Generating HTML from knitr and Pandoc

I like the convenience of generating output from R Markdown by the standard knitr/RStudio method, i.e. knit to markdown, then use markdown::markdown2HTML to generate HTML (this is what knit::knit2html does). However, there are some things - in particular processing citations - that Pandoc does better than the R markdown package (which is based on the Sundown markdown library, which has apparently been deprecated in favour of PageDown)

This gets into a mess of dialect differences.

system.file("resources", "markdown.css", package = "markdown")
## [1] "/mnt/hgfs/bolker/Documents/LOCAL/lib/R/site-library/markdown/resources/markdown.css"

Some math for testing: sin(e2πi)=v=(1ϕψ5) (split seems to work, but I had to use $$ rather than \begin{equation} ... \end{equation})

The bottom line is that I am using

fn <- "pandoc_diffs"
css <- system.file("resources", "markdown.css", package = "markdown")
knitr::knit(paste0(fn, ".rmd"))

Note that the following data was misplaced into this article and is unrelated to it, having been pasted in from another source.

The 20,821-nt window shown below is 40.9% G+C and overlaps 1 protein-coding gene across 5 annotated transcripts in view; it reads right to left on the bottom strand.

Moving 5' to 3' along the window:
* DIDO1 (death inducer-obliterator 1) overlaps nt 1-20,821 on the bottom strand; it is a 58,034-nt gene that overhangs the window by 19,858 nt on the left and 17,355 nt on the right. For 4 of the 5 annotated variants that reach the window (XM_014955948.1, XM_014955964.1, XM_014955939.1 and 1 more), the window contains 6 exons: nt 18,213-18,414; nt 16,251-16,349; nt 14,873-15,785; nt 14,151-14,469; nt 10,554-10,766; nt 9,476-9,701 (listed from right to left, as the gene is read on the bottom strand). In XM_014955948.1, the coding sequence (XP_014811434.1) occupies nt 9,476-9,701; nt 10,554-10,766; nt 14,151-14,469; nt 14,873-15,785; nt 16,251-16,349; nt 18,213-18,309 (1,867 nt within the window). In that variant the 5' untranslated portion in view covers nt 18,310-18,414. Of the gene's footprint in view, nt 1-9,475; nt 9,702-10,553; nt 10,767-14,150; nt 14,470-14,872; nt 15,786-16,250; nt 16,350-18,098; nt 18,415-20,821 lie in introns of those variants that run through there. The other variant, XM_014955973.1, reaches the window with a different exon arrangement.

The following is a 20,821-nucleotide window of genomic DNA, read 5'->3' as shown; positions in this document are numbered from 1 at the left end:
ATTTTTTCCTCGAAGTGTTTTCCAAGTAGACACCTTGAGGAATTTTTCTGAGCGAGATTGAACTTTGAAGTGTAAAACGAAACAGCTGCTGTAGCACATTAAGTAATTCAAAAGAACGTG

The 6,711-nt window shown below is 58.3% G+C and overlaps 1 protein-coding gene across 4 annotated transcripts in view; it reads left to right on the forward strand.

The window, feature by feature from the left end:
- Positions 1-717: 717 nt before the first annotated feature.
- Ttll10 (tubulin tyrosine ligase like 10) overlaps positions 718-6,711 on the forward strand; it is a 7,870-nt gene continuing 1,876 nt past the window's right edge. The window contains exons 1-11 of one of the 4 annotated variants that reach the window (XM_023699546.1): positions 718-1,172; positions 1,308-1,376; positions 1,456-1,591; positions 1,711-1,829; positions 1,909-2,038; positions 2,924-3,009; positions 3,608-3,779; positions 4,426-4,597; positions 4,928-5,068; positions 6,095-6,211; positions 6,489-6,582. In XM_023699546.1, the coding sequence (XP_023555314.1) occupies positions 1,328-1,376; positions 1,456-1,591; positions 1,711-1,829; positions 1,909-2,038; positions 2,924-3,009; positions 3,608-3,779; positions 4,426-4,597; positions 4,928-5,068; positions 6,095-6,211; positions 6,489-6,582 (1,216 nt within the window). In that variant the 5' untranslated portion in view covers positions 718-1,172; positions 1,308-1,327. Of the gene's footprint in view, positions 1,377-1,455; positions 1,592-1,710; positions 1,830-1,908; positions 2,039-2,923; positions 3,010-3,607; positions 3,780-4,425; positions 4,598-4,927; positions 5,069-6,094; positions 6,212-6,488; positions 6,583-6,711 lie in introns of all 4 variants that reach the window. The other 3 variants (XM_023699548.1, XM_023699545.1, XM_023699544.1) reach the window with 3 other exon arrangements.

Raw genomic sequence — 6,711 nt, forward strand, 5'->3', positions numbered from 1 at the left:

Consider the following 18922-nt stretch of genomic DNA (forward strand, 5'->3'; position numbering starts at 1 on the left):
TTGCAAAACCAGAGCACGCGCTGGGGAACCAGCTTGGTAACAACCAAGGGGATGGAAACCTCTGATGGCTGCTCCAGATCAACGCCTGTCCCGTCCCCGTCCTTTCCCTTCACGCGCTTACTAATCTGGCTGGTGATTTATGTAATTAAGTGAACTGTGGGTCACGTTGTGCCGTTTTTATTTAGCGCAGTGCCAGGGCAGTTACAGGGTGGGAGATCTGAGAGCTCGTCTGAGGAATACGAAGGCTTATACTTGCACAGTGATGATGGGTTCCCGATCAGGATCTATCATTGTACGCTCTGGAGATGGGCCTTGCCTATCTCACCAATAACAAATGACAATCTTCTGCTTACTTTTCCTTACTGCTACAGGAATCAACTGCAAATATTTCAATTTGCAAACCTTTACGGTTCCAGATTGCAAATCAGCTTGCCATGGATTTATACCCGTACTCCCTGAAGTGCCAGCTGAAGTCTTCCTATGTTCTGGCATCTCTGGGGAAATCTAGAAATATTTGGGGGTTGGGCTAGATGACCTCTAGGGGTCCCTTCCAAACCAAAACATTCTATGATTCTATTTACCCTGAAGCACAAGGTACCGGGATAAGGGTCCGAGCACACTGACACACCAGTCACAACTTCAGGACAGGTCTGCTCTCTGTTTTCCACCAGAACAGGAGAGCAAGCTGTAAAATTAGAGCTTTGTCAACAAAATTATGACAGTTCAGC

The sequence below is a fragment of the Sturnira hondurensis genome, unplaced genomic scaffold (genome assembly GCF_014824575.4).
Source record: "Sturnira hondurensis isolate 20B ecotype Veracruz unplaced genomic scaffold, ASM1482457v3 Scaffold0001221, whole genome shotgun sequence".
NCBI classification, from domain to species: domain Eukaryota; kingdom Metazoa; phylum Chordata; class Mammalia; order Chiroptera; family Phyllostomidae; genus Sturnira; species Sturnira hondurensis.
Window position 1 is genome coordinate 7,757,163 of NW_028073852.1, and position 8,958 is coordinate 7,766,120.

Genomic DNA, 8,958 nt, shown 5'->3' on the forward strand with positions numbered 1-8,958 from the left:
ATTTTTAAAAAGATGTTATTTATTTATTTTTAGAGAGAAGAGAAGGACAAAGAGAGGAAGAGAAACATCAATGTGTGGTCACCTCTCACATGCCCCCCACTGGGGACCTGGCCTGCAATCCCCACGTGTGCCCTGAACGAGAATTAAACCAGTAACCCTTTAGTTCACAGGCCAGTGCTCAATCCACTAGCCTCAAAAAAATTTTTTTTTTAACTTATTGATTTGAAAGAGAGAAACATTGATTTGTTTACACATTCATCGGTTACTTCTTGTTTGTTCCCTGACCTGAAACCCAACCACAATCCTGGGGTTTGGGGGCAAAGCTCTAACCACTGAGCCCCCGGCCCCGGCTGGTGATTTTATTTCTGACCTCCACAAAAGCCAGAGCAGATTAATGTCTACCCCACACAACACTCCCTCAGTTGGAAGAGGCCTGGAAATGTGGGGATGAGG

cmd <- paste0("pandoc -f 'markdown-implicit_figures' -s -o ", fn, ".html -c ", 
    css, " ", fn, ".md --self-contained --bibliography ", fn, ".bib --mathml")

or in a Makefile

pandoc -f "markdown-implicit_figures" -s -o $*.html -c ${CSS} $*.md --self-contained --bibliography $*.bib --mathml

to process Markdown to HTML via Pandoc. To process it to PDF, I have been translating to LaTeX and using a sed script:

sed -e 's/\\DefineShortVerb/%% DefineShortVerb/' <$1

to hack the output slightly.

Augustin, Nicole H., Erik-André Sauleau, and Simon N. Wood. 2012. “On quantile quantile plots for generalized linear models.” Computational Statistics & Data Analysis 56 (8) (aug): 2404–2409. doi:10.1016/j.csda.2012.01.026.

Guy, A. 2012a. “A reference.” The Journal of More Stuff.

———. 2012b. “A reference.” The Journal of More Stuff.

Schmo, J. 1977. “A reference.” The Journal of Stuff.

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